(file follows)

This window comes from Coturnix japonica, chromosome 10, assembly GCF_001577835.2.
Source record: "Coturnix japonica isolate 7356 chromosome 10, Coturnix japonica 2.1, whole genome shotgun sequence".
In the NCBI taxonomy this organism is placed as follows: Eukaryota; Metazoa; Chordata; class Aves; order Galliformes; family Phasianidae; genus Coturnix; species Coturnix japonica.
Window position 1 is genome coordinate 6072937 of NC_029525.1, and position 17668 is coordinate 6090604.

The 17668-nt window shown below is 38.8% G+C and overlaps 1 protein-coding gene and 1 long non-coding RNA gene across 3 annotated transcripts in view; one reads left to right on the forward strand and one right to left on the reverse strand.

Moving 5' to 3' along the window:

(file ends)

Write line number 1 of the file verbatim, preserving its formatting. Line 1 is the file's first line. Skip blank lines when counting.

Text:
This window comes from Coturnix japonica, chromosome 10, assembly GCF_001577835.2.